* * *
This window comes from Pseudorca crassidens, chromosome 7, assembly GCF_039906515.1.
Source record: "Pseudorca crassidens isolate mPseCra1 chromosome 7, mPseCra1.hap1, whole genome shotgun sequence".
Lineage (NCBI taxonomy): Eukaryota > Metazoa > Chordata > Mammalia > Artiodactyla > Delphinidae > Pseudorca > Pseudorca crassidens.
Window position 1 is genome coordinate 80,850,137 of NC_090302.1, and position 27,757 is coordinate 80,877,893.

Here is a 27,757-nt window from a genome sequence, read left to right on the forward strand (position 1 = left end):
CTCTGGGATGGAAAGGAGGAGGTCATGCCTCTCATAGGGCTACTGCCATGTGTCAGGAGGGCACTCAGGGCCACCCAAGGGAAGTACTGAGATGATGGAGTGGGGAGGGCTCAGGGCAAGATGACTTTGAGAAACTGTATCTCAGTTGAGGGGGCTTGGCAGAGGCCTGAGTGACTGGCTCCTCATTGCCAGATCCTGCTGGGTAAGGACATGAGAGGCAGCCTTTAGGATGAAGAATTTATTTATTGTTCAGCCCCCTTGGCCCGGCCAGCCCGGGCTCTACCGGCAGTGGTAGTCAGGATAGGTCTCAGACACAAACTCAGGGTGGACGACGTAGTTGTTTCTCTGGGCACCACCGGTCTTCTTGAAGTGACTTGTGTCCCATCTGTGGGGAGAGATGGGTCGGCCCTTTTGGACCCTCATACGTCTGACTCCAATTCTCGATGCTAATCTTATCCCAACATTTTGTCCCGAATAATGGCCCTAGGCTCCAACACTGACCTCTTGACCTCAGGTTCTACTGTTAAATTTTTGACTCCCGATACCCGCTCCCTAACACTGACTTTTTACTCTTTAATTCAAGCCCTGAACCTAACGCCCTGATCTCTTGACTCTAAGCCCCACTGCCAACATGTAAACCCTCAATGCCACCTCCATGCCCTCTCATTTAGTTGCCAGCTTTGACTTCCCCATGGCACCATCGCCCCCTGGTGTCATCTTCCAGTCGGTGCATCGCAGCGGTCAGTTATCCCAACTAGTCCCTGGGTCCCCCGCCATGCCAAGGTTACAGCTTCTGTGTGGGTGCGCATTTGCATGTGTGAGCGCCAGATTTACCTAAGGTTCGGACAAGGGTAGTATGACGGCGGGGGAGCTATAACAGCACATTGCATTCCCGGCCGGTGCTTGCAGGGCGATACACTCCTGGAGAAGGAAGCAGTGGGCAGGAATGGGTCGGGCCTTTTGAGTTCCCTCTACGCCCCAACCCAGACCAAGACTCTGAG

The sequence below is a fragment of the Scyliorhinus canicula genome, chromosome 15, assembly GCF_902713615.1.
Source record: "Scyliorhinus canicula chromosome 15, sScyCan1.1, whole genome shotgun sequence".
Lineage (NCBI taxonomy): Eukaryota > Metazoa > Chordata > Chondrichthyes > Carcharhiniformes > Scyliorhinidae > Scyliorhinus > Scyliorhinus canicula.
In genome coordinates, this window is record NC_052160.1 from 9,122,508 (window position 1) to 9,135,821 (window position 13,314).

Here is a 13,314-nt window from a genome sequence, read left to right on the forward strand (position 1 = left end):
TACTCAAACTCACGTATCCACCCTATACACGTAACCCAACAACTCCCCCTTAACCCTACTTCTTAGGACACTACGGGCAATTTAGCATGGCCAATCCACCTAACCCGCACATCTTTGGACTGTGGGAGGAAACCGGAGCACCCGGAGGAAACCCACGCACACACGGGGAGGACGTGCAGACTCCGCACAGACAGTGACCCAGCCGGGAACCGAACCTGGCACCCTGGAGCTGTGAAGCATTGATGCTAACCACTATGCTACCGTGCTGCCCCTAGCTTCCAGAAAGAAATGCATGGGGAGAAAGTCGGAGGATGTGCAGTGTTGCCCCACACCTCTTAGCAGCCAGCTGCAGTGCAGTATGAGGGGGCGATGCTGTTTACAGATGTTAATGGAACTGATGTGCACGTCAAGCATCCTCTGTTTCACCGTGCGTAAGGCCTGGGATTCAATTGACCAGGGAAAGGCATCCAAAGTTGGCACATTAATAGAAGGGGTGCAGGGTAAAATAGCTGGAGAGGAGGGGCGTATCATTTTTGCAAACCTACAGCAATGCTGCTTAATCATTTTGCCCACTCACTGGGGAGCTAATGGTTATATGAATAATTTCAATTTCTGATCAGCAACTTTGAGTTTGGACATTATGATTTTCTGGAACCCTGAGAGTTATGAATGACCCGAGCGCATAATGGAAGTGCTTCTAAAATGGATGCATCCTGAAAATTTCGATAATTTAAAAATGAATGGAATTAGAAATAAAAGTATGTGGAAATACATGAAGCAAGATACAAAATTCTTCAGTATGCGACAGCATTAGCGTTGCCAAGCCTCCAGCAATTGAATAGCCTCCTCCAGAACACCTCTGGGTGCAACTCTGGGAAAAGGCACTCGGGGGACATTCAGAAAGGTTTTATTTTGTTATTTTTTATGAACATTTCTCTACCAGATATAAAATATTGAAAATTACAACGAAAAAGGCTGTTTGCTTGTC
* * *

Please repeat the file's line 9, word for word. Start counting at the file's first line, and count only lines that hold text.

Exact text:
Lineage (NCBI taxonomy): Eukaryota > Metazoa > Chordata > Chondrichthyes > Carcharhiniformes > Scyliorhinidae > Scyliorhinus > Scyliorhinus canicula.